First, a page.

Katherine Ellena is a Research Associate with the US Naval Postgraduate School and a former New Zealand diplomat. The views expressed here are hers alone.
Two milestones occurred in New Zealand in the last two months with little fanfare, but with interesting implications. Firstly, in April, China overtook Australia as New Zealand's largest export market. Then in May, New Zealand and the US held the largest and warmest partnership forum since the rupture of the ANZUS alliance in 1985. Speaking during the forum, former US Deputy Assistant Secretary of State Randy Schriver called the US-NZ relationship 'an alliance in all but name'.
While both events, taken independently, have positive repercussions for New Zealand, taken together they reveal something else: that we have well and truly hitched our wagon to China for our economic prosperity and the US for our national security.
That this has not been widely remarked upon as something extraordinary is a sign of just how comfortable we have become with a toehold in both the East and West. It bolsters our solidifying image as an Asia Pacific nation with a European heritage, and confirms our self-styled independent foreign policy credentials.
Yet for all our pride at our pragmatic, independent foreign policy – and I say that as a believer – we sometimes neglect to acknowledge that the luxury of having it is not all of our own making, and that despite our independence and geographical isolation, we do not operate in a vacuum or ceteris paribus, with all things being equal. The former head of New Zealand's communications intelligence agency put it bluntly recently when he said 'we are a democratic, free country because of others, not because of us. That's the way it is when you're a small country.'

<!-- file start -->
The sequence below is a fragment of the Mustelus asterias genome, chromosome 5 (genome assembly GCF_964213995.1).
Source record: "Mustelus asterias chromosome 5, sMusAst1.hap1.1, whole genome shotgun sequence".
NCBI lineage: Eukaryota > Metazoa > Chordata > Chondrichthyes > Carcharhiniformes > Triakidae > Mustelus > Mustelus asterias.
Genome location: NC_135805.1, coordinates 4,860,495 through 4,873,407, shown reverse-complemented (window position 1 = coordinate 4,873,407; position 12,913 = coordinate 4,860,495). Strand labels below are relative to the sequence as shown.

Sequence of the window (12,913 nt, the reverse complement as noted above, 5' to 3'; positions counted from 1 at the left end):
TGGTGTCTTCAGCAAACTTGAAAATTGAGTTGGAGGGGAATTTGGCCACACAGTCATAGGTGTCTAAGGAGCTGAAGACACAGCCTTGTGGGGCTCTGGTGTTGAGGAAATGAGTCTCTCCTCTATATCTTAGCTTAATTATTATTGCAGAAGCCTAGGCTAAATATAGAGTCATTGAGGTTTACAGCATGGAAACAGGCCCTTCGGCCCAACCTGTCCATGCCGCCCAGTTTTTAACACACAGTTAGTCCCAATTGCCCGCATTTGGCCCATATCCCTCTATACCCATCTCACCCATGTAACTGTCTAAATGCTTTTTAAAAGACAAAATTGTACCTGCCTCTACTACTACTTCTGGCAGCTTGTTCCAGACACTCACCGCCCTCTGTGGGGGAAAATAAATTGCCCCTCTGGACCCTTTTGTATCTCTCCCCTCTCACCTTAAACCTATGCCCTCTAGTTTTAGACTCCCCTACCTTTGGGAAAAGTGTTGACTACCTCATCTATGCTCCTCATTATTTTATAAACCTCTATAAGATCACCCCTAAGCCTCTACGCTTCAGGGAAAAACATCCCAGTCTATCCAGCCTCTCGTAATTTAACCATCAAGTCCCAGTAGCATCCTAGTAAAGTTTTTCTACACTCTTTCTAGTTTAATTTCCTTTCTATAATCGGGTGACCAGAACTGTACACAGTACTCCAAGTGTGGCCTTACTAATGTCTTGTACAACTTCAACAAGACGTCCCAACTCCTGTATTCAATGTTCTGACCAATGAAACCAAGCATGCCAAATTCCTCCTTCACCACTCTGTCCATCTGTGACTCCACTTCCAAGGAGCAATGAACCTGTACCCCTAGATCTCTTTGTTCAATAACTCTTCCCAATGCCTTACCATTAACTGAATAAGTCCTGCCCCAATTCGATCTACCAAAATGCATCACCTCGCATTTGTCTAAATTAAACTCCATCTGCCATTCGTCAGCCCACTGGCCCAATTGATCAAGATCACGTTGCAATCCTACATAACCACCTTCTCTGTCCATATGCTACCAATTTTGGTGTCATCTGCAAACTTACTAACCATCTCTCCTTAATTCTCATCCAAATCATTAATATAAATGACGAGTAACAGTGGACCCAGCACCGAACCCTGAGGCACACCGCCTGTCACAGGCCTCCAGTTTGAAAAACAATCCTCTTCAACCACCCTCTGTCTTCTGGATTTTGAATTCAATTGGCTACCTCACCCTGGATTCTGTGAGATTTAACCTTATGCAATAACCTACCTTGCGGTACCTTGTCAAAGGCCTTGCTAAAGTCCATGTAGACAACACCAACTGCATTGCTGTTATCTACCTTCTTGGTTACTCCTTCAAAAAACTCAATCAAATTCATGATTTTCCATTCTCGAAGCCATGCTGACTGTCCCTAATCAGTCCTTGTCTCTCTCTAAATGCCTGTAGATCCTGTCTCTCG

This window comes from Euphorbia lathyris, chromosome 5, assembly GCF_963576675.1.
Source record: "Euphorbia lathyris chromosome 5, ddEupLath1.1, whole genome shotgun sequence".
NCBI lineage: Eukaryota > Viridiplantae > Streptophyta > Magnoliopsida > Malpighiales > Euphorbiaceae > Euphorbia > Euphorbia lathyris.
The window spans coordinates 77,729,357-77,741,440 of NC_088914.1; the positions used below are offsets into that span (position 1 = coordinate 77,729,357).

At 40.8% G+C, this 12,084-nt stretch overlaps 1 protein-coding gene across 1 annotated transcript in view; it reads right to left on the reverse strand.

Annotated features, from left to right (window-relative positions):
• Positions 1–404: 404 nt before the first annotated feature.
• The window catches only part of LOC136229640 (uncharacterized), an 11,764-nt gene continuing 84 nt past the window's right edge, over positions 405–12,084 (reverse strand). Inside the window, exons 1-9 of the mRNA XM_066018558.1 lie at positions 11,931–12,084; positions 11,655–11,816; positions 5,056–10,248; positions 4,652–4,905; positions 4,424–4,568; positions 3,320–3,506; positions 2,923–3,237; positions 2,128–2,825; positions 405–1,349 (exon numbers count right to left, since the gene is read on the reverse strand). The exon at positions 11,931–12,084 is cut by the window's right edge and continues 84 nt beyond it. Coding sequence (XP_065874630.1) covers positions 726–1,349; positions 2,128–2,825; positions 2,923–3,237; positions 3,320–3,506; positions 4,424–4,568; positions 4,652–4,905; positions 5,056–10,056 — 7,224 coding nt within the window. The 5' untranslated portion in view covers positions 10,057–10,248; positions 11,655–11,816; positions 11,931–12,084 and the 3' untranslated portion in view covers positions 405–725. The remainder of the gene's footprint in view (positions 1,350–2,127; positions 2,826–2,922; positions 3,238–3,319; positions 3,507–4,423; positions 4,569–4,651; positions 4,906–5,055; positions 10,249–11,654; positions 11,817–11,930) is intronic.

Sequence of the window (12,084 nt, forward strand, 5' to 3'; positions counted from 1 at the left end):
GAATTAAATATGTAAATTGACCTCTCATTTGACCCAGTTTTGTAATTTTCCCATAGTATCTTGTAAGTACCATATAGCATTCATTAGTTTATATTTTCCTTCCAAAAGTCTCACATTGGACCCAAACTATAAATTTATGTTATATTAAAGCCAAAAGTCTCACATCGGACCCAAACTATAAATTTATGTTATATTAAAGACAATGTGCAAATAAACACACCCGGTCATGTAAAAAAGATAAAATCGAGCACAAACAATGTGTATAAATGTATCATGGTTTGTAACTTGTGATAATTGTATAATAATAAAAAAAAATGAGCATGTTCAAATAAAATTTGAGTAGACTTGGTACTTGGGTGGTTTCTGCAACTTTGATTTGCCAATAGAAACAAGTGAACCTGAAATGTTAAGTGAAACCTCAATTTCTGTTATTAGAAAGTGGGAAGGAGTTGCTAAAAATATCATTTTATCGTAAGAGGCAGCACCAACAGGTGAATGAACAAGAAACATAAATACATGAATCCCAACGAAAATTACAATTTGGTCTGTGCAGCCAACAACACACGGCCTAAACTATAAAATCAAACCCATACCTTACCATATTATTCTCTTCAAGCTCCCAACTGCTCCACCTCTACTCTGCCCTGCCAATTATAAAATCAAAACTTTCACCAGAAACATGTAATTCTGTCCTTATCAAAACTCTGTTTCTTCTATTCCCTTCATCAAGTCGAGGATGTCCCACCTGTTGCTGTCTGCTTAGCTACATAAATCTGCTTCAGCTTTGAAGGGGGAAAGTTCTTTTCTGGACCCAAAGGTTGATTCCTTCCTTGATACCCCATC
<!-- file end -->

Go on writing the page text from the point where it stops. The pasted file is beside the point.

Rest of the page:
In an interdependent world, we must have fingers in different pies. But as a trade-dependent nation we can't be naïve about the risks. Trading partners come to the table with very different objectives, some of them entirely unrelated to trade.
New Zealanders take pride in operating on good faith, with the belief that this can reduce risk, bridge divides, and invite good faith in return. New Zealand Foreign Minister Murray McCully hinted at this recently with regard to China, suggesting that 'we do not try to paper over differences in our perspectives...we discuss them openly and honestly – but respectfully and constructively.'
That is all very well while the sun shines over Beijing, but if it sets over the South China Sea, where will New Zealand owe its allegiance?
We make much of our great relationship with China, and I am all for developing relationships to build confidence and prevent conflict. There is also truth in the assertion that as a small, independent country, there may be some instances where we can do things that the US cannot, and in that sense we may be more beneficial to the US as a 'good friend' than an 'ally'.
We are small, benign, forthright and even-handed. This is all true. But these strengths can turn to vulnerabilities when maneuvered into the crosshairs of power. Relationships between states are not the same as those between individuals. States are usually more self-interested, and if the offensive realists are to be believed, great powers will always look to gain power over rivals to ensure survival, with the latest iteration playing out across the divide that New Zealand has straddled.
We are right to champion regional economic integration in the hope that this can balance great power politics in our backyard, but at the same time, we have traded our way in deep with China to where integration looks a little like dependence. Unless New Zealand can more strategically diversify its assets to hedge against risk (AANZFTA, TPP and RECP are a start), our economic dependence on China may become an Achilles heel, should the fine balance in the region be upset.
If nothing else, we should take heed of a certain sense of disquiet in US circles about New Zealand's economic dependence on China. Addressing a class of military officers recently, I was asked how New Zealand felt about ceding so much power to China. Aside from indignant, I felt worried that the question was even being asked. On reflection, perhaps it's a question we should ask ourselves, at least to reassure us and our 'allies in all but name' that it is not the case.
Photo by Flickr user christophercozier.